Easement marks first use of cluster zoning
GSPI News Editor
Eighty-four acres of ranchland will be forever spared from development near Rifle due to history-making action by Garfield County Commissioners this week.
A proposal approved by commissioners Monday marks the first use of a new cluster zoning provision designed to preserve more agricultural land in the county.
Under the proposal by Ranch Savers LLC, 105 acres on County Road 293 on Graham Mesa, east of Rifle and north of Interstate 70, will be split into six lots. However, five of the six will be confined to 20 percent of the property. The rest will be placed into a perpetual conservation easement managed by the Aspen Valley Land Trust.
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County senior planner Fred Jarman called the project “sort of a maiden voyage” for the county’s Rural Lands Development Option, or RLDO, which was created by commissioners in 2000.
“We’re pretty excited about it,” said Jarman.
So is the Aspen Valley Land Trust.
“We’re just really happy to see someone using that regulation,” said Shannon Meyer, associate director of the AVLT.
“We think it’s a great program,” said Michael Bennett, a Silt-area resident and partner in Ranch Savers LLC.
Other partners include his mother, Patsy Endner, and Silt rancher Wayne Pollard.
Pollard served on the initial citizens advisory group that helped develop the zoning option. The first draft of the proposal was written by the Western Colorado Agricultural Heritage Fund, for which Meyer served as executive director until its merger with the AVLT in October.
The measure was written with the goal of creating an incentive to keep agricultural land from being broken up into 35-acre lots.
State law allows landowners to create parcels of 35 acres or more without having to go through the county subdivision process. The RLDO provides that same subdivision exemption for proposals that concentrate development on a small portion of a property, while keeping the rest intact for agricultural use.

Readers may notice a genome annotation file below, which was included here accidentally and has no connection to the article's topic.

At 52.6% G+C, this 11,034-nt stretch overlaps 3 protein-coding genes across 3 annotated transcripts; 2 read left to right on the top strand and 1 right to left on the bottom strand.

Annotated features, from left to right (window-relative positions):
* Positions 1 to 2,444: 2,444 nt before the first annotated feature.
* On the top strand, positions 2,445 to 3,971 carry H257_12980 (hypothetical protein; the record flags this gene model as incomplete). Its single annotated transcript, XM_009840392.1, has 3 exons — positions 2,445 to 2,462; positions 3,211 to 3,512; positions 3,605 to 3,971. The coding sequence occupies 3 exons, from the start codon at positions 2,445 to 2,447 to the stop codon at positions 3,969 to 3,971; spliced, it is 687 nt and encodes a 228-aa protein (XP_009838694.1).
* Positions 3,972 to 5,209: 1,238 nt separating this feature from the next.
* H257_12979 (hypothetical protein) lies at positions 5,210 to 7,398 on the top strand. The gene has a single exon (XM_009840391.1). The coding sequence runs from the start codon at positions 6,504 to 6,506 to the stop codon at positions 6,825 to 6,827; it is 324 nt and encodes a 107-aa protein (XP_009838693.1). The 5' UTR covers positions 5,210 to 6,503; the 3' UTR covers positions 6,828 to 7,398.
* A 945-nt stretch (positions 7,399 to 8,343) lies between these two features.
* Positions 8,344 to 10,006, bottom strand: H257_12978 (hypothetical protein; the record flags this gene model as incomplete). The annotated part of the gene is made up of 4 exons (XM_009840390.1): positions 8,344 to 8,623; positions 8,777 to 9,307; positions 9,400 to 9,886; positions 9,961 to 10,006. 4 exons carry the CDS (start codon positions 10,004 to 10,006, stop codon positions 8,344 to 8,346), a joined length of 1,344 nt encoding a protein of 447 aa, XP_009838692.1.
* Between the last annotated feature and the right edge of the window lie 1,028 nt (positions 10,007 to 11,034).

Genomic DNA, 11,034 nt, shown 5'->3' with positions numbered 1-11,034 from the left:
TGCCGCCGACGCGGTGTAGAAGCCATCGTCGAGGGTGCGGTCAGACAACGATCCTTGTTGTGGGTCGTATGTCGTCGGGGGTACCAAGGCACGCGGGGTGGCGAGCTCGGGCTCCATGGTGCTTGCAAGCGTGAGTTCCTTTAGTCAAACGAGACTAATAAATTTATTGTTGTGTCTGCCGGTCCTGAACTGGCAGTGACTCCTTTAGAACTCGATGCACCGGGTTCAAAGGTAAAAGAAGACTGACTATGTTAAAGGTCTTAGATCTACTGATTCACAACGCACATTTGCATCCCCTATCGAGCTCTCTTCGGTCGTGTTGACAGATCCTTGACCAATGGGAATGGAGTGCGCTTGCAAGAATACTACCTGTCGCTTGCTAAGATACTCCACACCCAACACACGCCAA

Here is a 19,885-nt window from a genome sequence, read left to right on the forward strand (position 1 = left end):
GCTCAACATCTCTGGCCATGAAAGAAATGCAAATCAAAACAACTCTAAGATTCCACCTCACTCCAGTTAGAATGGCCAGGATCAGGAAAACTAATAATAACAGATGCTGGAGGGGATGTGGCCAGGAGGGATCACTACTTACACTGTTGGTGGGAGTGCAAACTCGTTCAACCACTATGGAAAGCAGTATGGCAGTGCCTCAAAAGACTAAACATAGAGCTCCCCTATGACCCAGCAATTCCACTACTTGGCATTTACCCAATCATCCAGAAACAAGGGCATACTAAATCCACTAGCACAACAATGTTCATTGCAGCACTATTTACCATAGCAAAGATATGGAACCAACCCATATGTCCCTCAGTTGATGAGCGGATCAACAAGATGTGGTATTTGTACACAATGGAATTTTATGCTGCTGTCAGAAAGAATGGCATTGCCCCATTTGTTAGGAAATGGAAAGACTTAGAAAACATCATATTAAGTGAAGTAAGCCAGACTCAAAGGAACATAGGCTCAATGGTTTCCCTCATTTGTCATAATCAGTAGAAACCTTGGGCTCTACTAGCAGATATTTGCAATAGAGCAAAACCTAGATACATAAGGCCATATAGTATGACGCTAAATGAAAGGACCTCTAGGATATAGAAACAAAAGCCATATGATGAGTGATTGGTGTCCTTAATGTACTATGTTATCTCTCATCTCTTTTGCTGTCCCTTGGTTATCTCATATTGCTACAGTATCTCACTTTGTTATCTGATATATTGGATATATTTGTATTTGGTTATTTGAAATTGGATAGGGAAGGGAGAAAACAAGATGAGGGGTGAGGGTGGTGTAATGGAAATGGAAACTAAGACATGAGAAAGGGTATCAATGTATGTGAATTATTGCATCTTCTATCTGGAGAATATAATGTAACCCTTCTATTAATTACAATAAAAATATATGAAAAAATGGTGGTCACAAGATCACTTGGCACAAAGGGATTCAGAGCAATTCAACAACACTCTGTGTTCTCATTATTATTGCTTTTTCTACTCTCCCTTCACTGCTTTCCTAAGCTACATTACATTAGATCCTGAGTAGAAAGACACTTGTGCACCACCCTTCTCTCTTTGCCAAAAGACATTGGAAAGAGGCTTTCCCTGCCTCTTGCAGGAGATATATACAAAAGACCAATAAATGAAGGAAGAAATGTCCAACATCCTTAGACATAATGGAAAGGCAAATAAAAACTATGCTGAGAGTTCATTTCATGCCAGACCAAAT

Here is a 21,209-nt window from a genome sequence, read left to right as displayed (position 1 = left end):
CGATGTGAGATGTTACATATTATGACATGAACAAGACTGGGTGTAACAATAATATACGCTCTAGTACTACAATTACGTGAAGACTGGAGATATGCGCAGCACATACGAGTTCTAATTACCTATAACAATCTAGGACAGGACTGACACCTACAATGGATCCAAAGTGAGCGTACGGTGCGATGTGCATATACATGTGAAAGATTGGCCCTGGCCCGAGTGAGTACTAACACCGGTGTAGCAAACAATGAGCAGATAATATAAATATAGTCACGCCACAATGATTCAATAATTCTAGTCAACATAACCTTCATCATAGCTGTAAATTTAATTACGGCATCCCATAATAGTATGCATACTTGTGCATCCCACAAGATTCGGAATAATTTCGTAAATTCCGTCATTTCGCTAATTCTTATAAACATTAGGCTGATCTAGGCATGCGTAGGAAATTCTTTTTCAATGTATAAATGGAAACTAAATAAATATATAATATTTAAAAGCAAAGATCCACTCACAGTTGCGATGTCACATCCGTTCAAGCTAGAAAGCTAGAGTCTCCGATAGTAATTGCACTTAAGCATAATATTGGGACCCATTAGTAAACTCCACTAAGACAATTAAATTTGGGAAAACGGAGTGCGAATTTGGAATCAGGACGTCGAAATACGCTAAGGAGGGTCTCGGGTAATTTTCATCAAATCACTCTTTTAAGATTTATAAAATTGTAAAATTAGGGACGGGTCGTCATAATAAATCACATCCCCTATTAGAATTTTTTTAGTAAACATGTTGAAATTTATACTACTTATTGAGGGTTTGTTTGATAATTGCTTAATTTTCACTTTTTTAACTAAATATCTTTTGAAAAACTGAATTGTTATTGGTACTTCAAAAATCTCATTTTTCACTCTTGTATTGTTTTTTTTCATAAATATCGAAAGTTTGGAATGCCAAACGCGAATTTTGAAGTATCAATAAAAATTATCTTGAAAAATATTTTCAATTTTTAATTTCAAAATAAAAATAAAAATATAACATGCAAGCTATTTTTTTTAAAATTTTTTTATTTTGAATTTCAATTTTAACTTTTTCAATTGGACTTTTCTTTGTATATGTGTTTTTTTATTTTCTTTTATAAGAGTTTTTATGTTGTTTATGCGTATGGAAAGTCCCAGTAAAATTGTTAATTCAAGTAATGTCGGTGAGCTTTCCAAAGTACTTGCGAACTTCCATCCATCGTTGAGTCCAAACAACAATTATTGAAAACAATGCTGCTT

Easements should be made permanent
The county’s rules require developers using this option to preserve the remaining acreage as open space for a minimum of 40 years. However, Ranch Savers has agreed to place the 84 acres in a perpetual conservation easement.
“We commend them for choosing to do more than is required of them,” said Meyer.
She believes the failure of the regulations to require perpetual conservation easements may be the reason why it has taken so long for an RLDO proposal to be brought forward.
The problem is that no land trust in the state is willing to hold conservation easements that aren’t perpetual. Yet the RLDO rules require that a third party hold the easement, Meyer said.
She said she is encouraging the county to either change the rules so the easements must be perpetual, or offer to hold the easements itself.
In the meantime, however, she and county officials hope that approval of the Ranch Savers plan will stir up more interest in the cluster zoning option.
Profit and preservation
The option is shorter and cheaper than going through a subdivision review, allows for more lots to be created than through creation of 35-acre lots, and provides a tool for developers interested in rural land preservation.
Bennett said that’s the main goal for Ranch Savers.
“I’m not going to tell you that we’re not in for a profit, too,” he added.
Still, he said Ranch Savers will be selling the 84 acres for about half of what they could be sold for without the conservation easement.
Bennett’s hope is that the cluster zoning will allow Ranch Savers to do what the name says, while making some money at the same time.
Pollard said Ranch Savers is currently working on two similar projects, again in cooperation with the AVLT. He declined to identify the properties at this time.
Another ranch near Carbondale also may one day be protected by the cluster zoning provision.
County commissioners Monday approved a subdivision exemption for about 140 acres of ranchland owned by Rex and JoAnn Coffman on the north side of County Road 100 east of Carbondale.
Three of the lots will be only four acres in size each. Although the Coffmans didn’t subdivide the property using the RLDO provision, they have indicated that their long-term development plans for the property include making use of the cluster zoning.
Contact Dennis Webb: 945-8515, ext. 516
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